The future of fashion: Rethinking the post-Covid transition

Sancroft Team
By Sancroft Team

By Robyn Lockyer, former Senior Analyst at Sancroft.

As we move away from brands’ initial responses to the coronavirus pandemic into longer term strategies, it is clear that putting sustainability front and centre of recovery efforts will be critical.

For too long the fashion industry has been built on a mismatch of supply and demand, mass overproduction, with an uneven distribution of profits across the value chain. There is a clear opportunity for fashion brands and retailers to ‘build back’ a better name for the industry, to rethink more sustainable operating models, and to forge new and strengthened relationships with customers and employees across the supply chain.

Three trends that demonstrate early movements to this new trajectory for the industry are discussed below.

Renewed focus on people

The pandemic has brought into sharp focus the vulnerability of workers and labour practices along the supply chain. Consumers have been fast to criticise those brands and retailers that have reduced or cancelled orders, delayed or refused payment for stock already produced. Non-payment has significantly impacted cash flow for clothing manufacturers, putting them at risk of being unable to pay staff wages, typically in countries that are already vulnerable to the impacts of the crisis. As the second largest exporter of garments in the world, Bangladeshi manufacturers have seen $1.4 billion of orders cancelled and another $1.8 billion put on hold as of the beginning of April.[1] While some brands such as M&S have stood by their workers – offering additional vendor finance and letters of credit to those needing it – it has unfortunately been the exception, not the norm.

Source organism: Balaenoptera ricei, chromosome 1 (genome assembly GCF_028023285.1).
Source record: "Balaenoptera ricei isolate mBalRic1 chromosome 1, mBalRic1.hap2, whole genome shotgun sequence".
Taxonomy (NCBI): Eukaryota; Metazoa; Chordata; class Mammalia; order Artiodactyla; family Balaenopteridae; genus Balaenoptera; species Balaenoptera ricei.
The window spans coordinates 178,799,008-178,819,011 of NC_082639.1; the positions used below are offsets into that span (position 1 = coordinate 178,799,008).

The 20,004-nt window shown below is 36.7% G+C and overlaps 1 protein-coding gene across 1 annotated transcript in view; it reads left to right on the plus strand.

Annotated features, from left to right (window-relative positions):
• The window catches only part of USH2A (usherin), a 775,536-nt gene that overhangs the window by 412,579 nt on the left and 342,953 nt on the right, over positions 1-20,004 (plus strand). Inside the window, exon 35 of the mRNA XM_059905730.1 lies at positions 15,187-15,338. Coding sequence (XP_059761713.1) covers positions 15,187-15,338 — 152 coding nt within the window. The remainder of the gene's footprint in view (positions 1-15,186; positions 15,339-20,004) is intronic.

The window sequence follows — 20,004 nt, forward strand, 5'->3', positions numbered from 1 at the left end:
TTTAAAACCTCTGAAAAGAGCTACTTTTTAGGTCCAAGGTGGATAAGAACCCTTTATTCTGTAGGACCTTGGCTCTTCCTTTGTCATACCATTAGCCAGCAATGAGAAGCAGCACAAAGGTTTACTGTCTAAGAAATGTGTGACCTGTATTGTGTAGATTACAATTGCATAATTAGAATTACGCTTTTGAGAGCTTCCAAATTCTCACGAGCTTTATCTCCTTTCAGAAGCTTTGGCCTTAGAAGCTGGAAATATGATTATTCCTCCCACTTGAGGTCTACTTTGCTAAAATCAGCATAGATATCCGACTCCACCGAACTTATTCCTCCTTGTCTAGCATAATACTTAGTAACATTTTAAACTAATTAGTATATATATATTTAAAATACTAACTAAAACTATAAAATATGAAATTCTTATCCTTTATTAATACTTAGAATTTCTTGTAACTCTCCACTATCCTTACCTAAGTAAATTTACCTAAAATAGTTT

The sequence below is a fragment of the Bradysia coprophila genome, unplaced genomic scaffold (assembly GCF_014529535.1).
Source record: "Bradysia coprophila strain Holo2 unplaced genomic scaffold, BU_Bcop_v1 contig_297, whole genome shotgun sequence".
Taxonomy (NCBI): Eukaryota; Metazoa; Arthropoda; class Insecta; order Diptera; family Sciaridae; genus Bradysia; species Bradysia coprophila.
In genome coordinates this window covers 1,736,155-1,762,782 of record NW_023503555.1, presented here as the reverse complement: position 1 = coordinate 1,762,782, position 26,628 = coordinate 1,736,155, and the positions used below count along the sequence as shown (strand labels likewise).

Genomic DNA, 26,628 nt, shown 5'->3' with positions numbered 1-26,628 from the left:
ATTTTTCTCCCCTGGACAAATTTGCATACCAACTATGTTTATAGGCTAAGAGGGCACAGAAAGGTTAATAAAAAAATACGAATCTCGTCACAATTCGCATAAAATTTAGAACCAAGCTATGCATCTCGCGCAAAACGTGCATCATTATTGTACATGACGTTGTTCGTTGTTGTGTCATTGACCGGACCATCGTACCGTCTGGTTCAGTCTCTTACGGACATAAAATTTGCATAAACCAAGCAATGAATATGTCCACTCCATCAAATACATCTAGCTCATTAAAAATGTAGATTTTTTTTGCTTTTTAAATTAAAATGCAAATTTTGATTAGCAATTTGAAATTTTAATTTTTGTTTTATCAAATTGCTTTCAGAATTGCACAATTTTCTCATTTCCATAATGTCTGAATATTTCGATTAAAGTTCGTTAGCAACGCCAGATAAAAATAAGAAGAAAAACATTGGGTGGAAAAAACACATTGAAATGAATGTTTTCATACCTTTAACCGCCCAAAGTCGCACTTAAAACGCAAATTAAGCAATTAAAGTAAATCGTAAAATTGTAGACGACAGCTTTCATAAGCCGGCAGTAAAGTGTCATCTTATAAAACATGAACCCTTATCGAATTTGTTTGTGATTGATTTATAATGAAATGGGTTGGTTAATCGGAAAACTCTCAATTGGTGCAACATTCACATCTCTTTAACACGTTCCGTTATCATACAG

We can expect to see increased scrutiny of exploitative labour practices, not only from consumers, but investors too. Companies with robust ESG management practices have been outperforming their traditional counterparts amidst the crisis, better equipped to govern during times of uncertainty from an enhanced understanding of managing risk and stakeholder expectations over time. For an industry reliant on global textile supply chains and offering a lifeline for millions of garment workers, fashion brands must ensure long-term protections are put in place to serve the most vulnerable workers, or expect reputational damage far beyond the crisis.

Digitalisation and tech-enhanced fashion

The most obvious symptom of the crisis for fashion retail has been the lockdown of traditional bricks-and-mortar stores. Even before the crisis, we witnessed an ongoing decline of the high street with many fashion brands falling victim, such as Karen Millen and Coast, and more recently, Laura Ashley, Oasis and Warehouse. Covid has caused yet another blow to the high street, while online brands such as Asos and Boohoo have continued to outperform many of their high street competitors throughout the pandemic. For traditional retail to survive, many brands will need renewed efforts in customer experience, building unique relationships with customers in innovative ways – all whilst ensuring the health and safety of staff and customers are front-of-mind.

For other omni-channel brands that had sought to increase their online offering prior to the pandemic, e-commerce technology has enabled these brands to continue some form of operation, if not accelerate the move towards digital. Amidst the height of the pandemic, for example, H&M launched online in nine new countries as part of its “ongoing digitalisation”.